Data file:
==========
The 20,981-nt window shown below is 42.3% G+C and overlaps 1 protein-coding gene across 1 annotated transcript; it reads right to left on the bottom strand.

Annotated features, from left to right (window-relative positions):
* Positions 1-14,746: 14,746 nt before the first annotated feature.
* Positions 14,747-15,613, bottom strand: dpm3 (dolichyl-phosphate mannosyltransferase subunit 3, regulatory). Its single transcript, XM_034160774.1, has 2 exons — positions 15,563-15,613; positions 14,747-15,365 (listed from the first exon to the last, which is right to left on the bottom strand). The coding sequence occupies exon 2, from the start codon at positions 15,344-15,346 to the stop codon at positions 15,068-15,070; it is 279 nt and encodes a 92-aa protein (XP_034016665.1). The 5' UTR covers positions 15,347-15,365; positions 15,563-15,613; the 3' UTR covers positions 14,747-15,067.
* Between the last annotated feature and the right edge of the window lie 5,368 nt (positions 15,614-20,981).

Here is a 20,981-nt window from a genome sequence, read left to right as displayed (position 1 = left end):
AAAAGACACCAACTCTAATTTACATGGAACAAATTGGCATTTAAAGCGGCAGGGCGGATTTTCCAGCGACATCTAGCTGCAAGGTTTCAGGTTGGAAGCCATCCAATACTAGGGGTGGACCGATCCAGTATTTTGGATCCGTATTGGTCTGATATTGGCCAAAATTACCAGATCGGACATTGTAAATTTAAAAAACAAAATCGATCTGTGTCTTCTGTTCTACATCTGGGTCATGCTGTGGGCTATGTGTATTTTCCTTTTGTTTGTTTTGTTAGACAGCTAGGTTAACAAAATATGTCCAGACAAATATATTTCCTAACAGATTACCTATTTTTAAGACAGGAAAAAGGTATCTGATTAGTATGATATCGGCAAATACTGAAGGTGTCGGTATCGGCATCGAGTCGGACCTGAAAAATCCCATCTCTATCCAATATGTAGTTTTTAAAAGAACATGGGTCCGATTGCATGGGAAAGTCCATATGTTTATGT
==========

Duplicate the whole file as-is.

The 20,981-nt window shown below is 42.3% G+C and overlaps 1 protein-coding gene across 1 annotated transcript; it reads right to left on the bottom strand.

Annotated features, from left to right (window-relative positions):
* Positions 1-14,746: 14,746 nt before the first annotated feature.
* Positions 14,747-15,613, bottom strand: dpm3 (dolichyl-phosphate mannosyltransferase subunit 3, regulatory). Its single transcript, XM_034160774.1, has 2 exons — positions 15,563-15,613; positions 14,747-15,365 (listed from the first exon to the last, which is right to left on the bottom strand). The coding sequence occupies exon 2, from the start codon at positions 15,344-15,346 to the stop codon at positions 15,068-15,070; it is 279 nt and encodes a 92-aa protein (XP_034016665.1). The 5' UTR covers positions 15,347-15,365; positions 15,563-15,613; the 3' UTR covers positions 14,747-15,067.
* Between the last annotated feature and the right edge of the window lie 5,368 nt (positions 15,614-20,981).

Here is a 20,981-nt window from a genome sequence, read left to right as displayed (position 1 = left end):
AAAAGACACCAACTCTAATTTACATGGAACAAATTGGCATTTAAAGCGGCAGGGCGGATTTTCCAGCGACATCTAGCTGCAAGGTTTCAGGTTGGAAGCCATCCAATACTAGGGGTGGACCGATCCAGTATTTTGGATCCGTATTGGTCTGATATTGGCCAAAATTACCAGATCGGACATTGTAAATTTAAAAAACAAAATCGATCTGTGTCTTCTGTTCTACATCTGGGTCATGCTGTGGGCTATGTGTATTTTCCTTTTGTTTGTTTTGTTAGACAGCTAGGTTAACAAAATATGTCCAGACAAATATATTTCCTAACAGATTACCTATTTTTAAGACAGGAAAAAGGTATCTGATTAGTATGATATCGGCAAATACTGAAGGTGTCGGTATCGGCATCGAGTCGGACCTGAAAAATCCCATCTCTATCCAATATGTAGTTTTTAAAAGAACATGGGTCCGATTGCATGGGAAAGTCCATATGTTTATGT